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Multilayered Composite Dielectric Thin Films on Flexible Copper Foil for Advanced Packaging Applications
Keywords: Dielectric thin film, embedded passive, Printed Wiring Board
As an approach to replace the surface mounted technology (SMT) based passive capacitor components for advanced printed wiring board (PWB) systems, high permittivity ceramic thin film dielectrics on flexible copper foil stacks were investigated aimed at decoupling /bypass functional applications. In our study, multilayered composite thin film capacitors were prepared on flexible copper foil by chemical solution deposition and the electrical properties were evaluated. Dielectrics for our multilayered heterostructures were lead lanthanum zirconate titanate (PLZT) with barium strontium titanate (BST) or strontium titanate (SrTiO3) as buffer layer, respectively, due to the high permittivity value and paraelectric response at room temperature. Capacitor-on-foil stacks were processed at high temperature (above 650oC) under controlled reducing atmosphere to evade the oxidation of copper substrates and at the same time to fully crystallize the dielectric ceramic composition for better dielectric properties. Dielectric and ferroelectric properties of capacitors were significantly affected by the underlying buffer layer composition and thickness. Without the incorporation of a buffer layer, PLZT thin films showed hysteretic response on copper foil. For buffer layered composite capacitors, it was found that voltage dependent dielectric properties could be modulated between ferroelectric, hysteretic responses to almost hysteresis-free, paraelectric responses, which is desirable for most embedded capacitors in use. By the selection of optimized stack structure, room temperature permittivity of more than 700 and dielectric loss of less than 0.03 could be attained. Temperature dependent dielectric properties were also investigated for selected multilayered capacitors to evaluate temperature coefficient of capacitance (TCC). Correlations between thermal processing parameters, buffer layer materials/thickness, and thermal properties of capacitor/substrate materials were also discussed.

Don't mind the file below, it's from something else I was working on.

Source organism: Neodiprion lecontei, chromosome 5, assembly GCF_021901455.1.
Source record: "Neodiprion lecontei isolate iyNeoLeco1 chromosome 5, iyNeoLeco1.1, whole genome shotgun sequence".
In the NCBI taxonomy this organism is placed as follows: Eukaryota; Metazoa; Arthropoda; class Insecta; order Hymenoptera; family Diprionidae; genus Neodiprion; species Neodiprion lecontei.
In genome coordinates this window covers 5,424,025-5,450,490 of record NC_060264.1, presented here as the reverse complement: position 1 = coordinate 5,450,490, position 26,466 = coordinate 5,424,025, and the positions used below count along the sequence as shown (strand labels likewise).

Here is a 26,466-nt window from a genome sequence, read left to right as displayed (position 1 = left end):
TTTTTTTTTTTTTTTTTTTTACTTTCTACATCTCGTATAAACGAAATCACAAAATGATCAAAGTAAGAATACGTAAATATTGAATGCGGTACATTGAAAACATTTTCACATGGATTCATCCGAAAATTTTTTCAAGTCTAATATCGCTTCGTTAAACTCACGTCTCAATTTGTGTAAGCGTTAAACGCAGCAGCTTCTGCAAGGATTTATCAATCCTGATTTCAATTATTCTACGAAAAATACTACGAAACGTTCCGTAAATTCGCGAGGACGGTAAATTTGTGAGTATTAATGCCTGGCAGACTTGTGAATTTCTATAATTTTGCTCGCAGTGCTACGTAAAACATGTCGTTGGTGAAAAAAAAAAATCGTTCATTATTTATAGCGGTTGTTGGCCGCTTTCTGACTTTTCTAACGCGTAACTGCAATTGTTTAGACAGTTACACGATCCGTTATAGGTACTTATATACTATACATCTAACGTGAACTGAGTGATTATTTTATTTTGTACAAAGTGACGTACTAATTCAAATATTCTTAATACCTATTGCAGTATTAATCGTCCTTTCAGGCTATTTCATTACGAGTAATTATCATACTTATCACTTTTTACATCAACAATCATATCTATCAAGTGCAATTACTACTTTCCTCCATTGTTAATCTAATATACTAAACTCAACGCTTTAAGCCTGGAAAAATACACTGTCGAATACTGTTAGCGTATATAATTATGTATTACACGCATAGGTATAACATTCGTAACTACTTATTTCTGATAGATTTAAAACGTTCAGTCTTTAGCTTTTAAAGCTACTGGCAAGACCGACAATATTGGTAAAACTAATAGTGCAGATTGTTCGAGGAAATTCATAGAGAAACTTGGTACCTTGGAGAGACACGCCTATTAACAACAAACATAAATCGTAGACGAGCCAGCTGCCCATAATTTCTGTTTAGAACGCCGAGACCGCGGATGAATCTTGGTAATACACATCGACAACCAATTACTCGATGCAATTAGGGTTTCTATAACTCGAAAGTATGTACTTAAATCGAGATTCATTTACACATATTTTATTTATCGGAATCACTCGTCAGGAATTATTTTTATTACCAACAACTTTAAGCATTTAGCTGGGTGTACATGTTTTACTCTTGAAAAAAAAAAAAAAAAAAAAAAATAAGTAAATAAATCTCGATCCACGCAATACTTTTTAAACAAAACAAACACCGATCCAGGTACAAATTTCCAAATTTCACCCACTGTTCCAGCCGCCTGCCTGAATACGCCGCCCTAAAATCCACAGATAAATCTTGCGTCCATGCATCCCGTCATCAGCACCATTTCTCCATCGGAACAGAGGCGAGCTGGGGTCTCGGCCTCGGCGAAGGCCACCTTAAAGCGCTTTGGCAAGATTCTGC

Taeyun Kim, Post Doctoral Research Associate
North Carolina State University
Raleigh, NC

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